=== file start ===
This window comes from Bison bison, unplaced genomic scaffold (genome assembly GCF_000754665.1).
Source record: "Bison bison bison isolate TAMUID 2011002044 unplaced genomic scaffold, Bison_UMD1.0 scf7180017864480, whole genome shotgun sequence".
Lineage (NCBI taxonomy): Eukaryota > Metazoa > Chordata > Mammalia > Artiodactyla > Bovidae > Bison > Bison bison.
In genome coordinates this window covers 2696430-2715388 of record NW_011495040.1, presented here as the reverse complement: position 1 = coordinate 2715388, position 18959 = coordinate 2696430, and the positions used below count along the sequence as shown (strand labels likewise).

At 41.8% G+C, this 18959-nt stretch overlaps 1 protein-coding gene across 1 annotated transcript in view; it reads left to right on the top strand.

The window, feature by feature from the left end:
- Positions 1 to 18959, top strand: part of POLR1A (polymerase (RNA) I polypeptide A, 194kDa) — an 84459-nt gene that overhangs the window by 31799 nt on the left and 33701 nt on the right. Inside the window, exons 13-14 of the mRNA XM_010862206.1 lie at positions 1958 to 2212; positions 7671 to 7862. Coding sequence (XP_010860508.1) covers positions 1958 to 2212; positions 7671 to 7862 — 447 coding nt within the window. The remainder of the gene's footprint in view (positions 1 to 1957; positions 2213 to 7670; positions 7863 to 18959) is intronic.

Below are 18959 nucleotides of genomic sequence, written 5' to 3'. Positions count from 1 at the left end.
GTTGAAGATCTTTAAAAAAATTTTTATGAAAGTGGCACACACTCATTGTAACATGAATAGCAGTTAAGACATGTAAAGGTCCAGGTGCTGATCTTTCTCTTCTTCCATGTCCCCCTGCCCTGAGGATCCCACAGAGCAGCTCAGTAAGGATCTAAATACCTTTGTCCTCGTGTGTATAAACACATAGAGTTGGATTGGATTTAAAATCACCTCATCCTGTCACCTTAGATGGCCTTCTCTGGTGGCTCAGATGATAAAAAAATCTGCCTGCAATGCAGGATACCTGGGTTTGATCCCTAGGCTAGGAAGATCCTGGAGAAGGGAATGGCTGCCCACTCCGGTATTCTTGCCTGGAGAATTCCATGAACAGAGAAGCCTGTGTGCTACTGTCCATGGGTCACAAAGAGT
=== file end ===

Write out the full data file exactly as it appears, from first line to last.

This window comes from Bison bison, unplaced genomic scaffold (genome assembly GCF_000754665.1).
Source record: "Bison bison bison isolate TAMUID 2011002044 unplaced genomic scaffold, Bison_UMD1.0 scf7180017864480, whole genome shotgun sequence".
Lineage (NCBI taxonomy): Eukaryota > Metazoa > Chordata > Mammalia > Artiodactyla > Bovidae > Bison > Bison bison.
In genome coordinates this window covers 2696430-2715388 of record NW_011495040.1, presented here as the reverse complement: position 1 = coordinate 2715388, position 18959 = coordinate 2696430, and the positions used below count along the sequence as shown (strand labels likewise).

At 41.8% G+C, this 18959-nt stretch overlaps 1 protein-coding gene across 1 annotated transcript in view; it reads left to right on the top strand.

The window, feature by feature from the left end:
- Positions 1 to 18959, top strand: part of POLR1A (polymerase (RNA) I polypeptide A, 194kDa) — an 84459-nt gene that overhangs the window by 31799 nt on the left and 33701 nt on the right. Inside the window, exons 13-14 of the mRNA XM_010862206.1 lie at positions 1958 to 2212; positions 7671 to 7862. Coding sequence (XP_010860508.1) covers positions 1958 to 2212; positions 7671 to 7862 — 447 coding nt within the window. The remainder of the gene's footprint in view (positions 1 to 1957; positions 2213 to 7670; positions 7863 to 18959) is intronic.

Below are 18959 nucleotides of genomic sequence, written 5' to 3'. Positions count from 1 at the left end.
GTTGAAGATCTTTAAAAAAATTTTTATGAAAGTGGCACACACTCATTGTAACATGAATAGCAGTTAAGACATGTAAAGGTCCAGGTGCTGATCTTTCTCTTCTTCCATGTCCCCCTGCCCTGAGGATCCCACAGAGCAGCTCAGTAAGGATCTAAATACCTTTGTCCTCGTGTGTATAAACACATAGAGTTGGATTGGATTTAAAATCACCTCATCCTGTCACCTTAGATGGCCTTCTCTGGTGGCTCAGATGATAAAAAAATCTGCCTGCAATGCAGGATACCTGGGTTTGATCCCTAGGCTAGGAAGATCCTGGAGAAGGGAATGGCTGCCCACTCCGGTATTCTTGCCTGGAGAATTCCATGAACAGAGAAGCCTGTGTGCTACTGTCCATGGGTCACAAAGAGT